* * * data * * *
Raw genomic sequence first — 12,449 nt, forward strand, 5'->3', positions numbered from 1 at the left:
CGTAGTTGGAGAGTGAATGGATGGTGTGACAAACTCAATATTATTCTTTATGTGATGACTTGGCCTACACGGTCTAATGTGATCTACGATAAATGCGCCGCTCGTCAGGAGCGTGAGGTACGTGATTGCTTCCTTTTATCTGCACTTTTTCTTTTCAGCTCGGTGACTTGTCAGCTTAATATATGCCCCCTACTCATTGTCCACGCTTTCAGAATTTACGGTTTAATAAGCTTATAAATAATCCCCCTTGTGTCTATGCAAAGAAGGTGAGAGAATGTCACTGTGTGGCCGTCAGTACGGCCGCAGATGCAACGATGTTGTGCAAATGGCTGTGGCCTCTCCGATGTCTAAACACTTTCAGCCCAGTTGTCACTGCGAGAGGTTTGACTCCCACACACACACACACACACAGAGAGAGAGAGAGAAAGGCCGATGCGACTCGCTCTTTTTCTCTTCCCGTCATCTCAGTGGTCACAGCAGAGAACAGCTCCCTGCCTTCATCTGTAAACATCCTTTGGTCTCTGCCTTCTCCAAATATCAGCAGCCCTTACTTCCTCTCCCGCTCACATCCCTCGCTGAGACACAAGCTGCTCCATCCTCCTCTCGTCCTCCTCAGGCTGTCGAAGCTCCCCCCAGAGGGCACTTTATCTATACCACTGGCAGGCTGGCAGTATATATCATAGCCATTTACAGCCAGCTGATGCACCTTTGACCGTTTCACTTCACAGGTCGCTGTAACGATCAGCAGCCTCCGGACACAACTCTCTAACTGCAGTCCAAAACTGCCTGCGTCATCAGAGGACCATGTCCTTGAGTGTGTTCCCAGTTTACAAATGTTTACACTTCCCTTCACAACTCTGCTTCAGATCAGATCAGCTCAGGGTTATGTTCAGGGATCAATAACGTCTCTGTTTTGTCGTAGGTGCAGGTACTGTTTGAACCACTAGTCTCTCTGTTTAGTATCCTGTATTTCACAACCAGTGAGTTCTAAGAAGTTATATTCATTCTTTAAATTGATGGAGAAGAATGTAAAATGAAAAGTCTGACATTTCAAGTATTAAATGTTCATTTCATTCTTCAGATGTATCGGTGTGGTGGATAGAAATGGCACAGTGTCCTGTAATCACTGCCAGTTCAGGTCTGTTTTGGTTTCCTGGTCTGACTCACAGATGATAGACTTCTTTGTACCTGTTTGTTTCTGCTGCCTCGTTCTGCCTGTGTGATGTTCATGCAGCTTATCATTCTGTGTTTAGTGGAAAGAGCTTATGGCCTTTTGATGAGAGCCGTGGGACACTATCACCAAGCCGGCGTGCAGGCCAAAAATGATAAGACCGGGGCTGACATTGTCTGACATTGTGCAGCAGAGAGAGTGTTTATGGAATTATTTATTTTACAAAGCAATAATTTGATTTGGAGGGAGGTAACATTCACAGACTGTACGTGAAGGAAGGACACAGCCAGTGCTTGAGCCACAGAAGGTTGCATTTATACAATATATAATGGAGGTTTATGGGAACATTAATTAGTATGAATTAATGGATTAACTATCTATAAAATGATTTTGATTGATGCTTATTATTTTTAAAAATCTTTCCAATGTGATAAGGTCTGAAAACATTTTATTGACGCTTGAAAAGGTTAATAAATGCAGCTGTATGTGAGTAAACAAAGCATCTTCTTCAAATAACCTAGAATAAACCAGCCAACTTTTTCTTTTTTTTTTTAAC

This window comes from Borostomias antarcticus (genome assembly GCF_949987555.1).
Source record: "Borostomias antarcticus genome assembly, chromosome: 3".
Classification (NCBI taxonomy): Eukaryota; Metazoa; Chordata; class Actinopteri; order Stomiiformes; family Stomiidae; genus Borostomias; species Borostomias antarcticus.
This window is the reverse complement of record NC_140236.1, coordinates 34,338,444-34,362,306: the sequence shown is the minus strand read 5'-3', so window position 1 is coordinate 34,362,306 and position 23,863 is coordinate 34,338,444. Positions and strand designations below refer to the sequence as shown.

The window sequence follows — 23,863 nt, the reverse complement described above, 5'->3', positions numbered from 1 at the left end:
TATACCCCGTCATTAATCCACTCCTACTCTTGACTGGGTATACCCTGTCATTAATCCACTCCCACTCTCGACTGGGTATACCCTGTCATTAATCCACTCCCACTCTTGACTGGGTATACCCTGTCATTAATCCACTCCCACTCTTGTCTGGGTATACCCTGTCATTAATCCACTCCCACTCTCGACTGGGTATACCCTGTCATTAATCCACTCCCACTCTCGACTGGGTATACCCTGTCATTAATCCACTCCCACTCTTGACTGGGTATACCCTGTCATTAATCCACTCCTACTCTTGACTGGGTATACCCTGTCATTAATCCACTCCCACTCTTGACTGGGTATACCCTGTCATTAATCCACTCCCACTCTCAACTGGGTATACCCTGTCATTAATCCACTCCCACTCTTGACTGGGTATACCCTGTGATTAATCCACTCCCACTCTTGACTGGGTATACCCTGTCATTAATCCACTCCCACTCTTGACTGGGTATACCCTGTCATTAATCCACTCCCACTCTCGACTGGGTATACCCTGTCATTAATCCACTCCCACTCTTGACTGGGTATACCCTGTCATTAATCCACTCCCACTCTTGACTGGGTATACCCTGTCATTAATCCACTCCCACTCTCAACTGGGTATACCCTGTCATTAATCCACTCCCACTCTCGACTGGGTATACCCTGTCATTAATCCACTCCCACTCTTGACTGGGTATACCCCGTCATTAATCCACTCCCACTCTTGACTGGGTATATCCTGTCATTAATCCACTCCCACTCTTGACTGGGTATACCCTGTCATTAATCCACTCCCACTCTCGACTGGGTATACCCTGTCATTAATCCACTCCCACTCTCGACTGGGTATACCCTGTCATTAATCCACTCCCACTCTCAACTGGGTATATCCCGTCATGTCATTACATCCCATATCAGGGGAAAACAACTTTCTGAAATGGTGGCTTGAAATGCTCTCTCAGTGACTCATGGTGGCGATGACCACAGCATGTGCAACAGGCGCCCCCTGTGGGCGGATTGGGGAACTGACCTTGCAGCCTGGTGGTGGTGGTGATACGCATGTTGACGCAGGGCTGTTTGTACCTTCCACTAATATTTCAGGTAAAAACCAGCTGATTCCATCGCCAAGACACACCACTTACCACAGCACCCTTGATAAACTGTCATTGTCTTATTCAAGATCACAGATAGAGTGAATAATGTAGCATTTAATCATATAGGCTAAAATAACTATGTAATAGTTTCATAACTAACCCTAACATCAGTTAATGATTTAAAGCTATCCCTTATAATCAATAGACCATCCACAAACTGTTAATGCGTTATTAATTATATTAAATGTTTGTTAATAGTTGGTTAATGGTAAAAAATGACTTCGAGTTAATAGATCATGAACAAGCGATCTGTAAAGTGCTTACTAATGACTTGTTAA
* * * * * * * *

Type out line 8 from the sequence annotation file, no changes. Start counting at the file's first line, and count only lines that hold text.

TATACCCCGTCATTAATCCACTCCTACTCTTGACTGGGTATACCCTGTCATTAATCCACTCCCACTCTCGACTGGGTATACCCTGTCATTAATCCACTCCCACTCTTGACTGGGTATACCCTGTCATTAATCCACTCCCACTCTTGTCTGGGTATACCCTGTCATTAATCCACTCCCACTCTCGACTGGGTATACCCTGTCATTAATCCACTCCCACTCTCGACTGGGTATACCCTGTCATTAATCCACTCCCACTCTTGACTGGGTATACCCTGTCATTAATCCACTCCTACTCTTGACTGGGTATACCCTGTCATTAATCCACTCCCACTCTTGACTGGGTATACCCTGTCATTAATCCACTCCCACTCTCAACTGGGTATACCCTGTCATTAATCCACTCCCACTCTTGACTGGGTATACCCTGTGATTAATCCACTCCCACTCTTGACTGGGTATACCCTGTCATTAATCCACTCCCACTCTTGACTGGGTATACCCTGTCATTAATCCACTCCCACTCTCGACTGGGTATACCCTGTCATTAATCCACTCCCACTCTTGACTGGGTATACCCTGTCATTAATCCACTCCCACTCTTGACTGGGTATACCCTGTCATTAATCCACTCCCACTCTCAACTGGGTATACCCTGTCATTAATCCACTCCCACTCTCGACTGGGTATACCCTGTCATTAATCCACTCCCACTCTTGACTGGGTATACCCCGTCATTAATCCACTCCCACTCTTGACTGGGTATATCCTGTCATTAATCCACTCCCACTCTTGACTGGGTATACCCTGTCATTAATCCACTCCCACTCTCGACTGGGTATACCCTGTCATTAATCCACTCCCACTCTCGACTGGGTATACCCTGTCATTAATCCACTCCCACTCTCAACTGGGTATATCCCGTCATGTCATTACATCCCATATCAGGGGAAAACAACTTTCTGAAATGGTGGCTTGAAATGCTCTCTCAGTGACTCATGGTGGCGATGACCACAGCATGTGCAACAGGCGCCCCCTGTGGGCGGATTGGGGAACTGACCTTGCAGCCTGGTGGTGGTGGTGATACGCATGTTGACGCAGGGCTGTTTGTACCTTCCACTAATATTTCAGGTAAAAACCAGCTGATTCCATCGCCAAGACACACCACTTACCACAGCACCCTTGATAAACTGTCATTGTCTTATTCAAGATCACAGATAGAGTGAATAATGTAGCATTTAATCATATAGGCTAAAATAACTATGTAATAGTTTCATAACTAACCCTAACATCAGTTAATGATTTAAAGCTATCCCTTATAATCAATAGACCATCCACAAACTGTTAATGCGTTATTAATTATATTAAATGTTTGTTAATAGTTGGTTAATGGTAAAAAATGACTTCGAGTTAATAGATCATGAACAAGCGATCTGTAAAGTGCTTACTAATGACTTGTTAA